by Chad Lemoine

Is social media good for the future of humanity? It all depends on the user and the use.

You see, anything man has ever discovered or invented is to a degree both blessing and curse.

Social media is no different. People have connected with loved ones they thought they would never see again or, in some cases, never even knew existed. And many have developed or rekindled relationships with those loved ones through social media.

On the other hand, social media has also ended friendships, ended marriages, and even led to loss of life.

Now, it would be easy to blame social media’s existence for these negative outcomes and to give social media credit for the positive ones; but ultimately, social media is just a tool. The outcome of the use of the tool largely, if not almost entirely, depends on the motives and actions of the user.

It’s all about how you choose to use your time and who you choose to associate with.

Speaking from personal experience, I have met what I would now call some of my best friends in the world via social media just in the last couple of years. Many of those new friends are part of the Jianchor team without whose help, you would not even be reading this column.

So I’d like to first focus on the ways social media benefits those who use it for its optimal purposes. And also what those optimal purposes look like from my experience.

The evolution of communication

As human beings have evolved their modes of communication from grunts, noises, and gestures, different forms of communication have offered a similar dichotomy of positive and negative trajectories.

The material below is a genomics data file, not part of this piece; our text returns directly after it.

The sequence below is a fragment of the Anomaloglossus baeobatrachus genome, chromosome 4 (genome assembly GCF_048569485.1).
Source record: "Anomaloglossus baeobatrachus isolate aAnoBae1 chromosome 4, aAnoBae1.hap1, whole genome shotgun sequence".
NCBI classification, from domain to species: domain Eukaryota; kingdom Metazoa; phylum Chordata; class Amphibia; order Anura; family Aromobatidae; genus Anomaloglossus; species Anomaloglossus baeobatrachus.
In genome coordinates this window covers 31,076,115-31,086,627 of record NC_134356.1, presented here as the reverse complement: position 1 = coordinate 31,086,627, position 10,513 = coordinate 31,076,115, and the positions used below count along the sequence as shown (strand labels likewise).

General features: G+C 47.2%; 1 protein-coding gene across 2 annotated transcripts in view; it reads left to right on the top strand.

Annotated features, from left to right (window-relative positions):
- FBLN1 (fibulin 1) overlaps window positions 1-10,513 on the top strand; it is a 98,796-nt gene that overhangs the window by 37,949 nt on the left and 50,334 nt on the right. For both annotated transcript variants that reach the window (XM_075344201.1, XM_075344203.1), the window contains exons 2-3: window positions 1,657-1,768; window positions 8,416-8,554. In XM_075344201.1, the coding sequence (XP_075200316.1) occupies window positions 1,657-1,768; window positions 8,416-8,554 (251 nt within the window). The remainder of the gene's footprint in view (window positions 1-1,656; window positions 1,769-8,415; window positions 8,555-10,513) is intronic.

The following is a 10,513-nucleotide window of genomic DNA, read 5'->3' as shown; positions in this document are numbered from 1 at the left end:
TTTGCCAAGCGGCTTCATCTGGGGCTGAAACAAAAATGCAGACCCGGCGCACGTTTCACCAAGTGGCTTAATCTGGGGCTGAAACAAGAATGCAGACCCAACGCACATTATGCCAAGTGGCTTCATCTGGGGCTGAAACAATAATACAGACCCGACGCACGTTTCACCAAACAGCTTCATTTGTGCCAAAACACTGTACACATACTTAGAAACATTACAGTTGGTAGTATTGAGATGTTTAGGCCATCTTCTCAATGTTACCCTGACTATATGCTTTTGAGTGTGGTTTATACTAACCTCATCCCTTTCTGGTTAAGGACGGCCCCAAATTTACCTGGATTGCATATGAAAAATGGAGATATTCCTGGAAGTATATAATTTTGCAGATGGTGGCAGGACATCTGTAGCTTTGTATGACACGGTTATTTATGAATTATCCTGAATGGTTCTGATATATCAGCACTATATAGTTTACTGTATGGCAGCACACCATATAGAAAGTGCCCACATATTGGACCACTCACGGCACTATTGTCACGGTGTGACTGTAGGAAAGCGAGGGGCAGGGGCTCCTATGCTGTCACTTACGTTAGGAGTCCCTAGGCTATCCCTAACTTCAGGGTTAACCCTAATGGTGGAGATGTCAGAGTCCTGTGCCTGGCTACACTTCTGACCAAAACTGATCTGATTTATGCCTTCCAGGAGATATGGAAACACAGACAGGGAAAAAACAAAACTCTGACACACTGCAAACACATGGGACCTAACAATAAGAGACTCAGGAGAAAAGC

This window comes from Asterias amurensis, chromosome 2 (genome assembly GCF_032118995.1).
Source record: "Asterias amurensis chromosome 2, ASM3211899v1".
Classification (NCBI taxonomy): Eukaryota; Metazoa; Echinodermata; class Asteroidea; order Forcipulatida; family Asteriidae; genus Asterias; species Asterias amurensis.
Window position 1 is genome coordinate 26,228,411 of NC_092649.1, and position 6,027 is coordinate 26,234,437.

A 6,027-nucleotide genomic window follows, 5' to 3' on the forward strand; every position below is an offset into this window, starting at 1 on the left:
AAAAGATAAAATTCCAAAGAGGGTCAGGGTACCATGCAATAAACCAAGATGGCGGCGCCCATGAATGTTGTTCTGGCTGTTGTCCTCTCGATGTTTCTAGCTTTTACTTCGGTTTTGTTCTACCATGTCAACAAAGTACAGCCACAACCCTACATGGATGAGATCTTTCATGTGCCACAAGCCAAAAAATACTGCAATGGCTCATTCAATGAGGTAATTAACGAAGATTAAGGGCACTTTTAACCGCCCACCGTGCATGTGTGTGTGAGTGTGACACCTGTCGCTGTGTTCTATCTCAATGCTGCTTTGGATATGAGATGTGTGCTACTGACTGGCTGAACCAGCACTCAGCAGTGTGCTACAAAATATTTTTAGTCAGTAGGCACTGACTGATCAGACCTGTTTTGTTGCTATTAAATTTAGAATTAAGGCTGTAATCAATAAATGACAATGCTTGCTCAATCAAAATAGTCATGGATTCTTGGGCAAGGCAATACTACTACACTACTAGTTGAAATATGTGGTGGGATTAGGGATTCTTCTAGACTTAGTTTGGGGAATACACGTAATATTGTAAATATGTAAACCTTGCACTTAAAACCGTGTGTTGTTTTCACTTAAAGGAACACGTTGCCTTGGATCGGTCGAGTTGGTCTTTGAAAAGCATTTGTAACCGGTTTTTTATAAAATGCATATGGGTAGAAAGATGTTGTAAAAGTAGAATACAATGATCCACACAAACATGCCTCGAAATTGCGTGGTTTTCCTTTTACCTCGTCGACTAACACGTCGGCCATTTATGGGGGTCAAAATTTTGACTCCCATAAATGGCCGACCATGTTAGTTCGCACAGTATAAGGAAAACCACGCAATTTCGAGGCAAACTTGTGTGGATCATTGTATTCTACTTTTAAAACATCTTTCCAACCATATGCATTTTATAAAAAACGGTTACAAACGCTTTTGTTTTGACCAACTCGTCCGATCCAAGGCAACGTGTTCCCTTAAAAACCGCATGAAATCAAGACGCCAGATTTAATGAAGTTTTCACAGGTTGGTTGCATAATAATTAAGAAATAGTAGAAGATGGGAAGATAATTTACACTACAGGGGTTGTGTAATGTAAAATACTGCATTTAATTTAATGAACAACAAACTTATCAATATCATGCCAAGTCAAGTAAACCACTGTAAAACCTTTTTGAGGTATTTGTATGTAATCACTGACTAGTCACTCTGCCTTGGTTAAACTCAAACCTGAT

Pictorial drawings and the written word have given people the opportunity to express themselves in ways that were permanently recorded and allowed them to complete a thought or series of thoughts in ways the spoken word fell short as it allowed for interruption and distraction and relied on the memories of the listeners to store the information shared.

This was a great leap forward in the evolution of communication, but it also allowed for people to vandalize and to use the written word and pictures to humiliate people as well as to immortalize slander and propaganda. But you would be hard-pressed to find anyone who would argue that the written word was a negative development in the arc of human existence.

Later, the telephone ushered in a new era of communication with people now capable of expanding the reach of their communication without having to wait weeks for a letter. With the telephone, we could instantaneously communicate across the country and even spanning the globe.

For all the benefits of this next step in the evolutionary process, there were also new pathways to addiction and abuse. But again, I don’t hear anyone asking for the end to telephone communication. In fact, nearly everything the modern human does in the developed world is done with the latest iteration of the telephone in hand.

The current social media paradigm

One of the main differences between modern social media and its forebears is the ability to have complex discussions with total strangers in a public forum where you can interact with practically anyone in the world. We are no longer limited to connecting with family, friends, and a looser local or regional circle of acquaintances.

You can’t choose your family or the personalities in your locality. But as your universe expands, opportunities to connect with like-minded people increase as do opportunities to learn from new perspectives.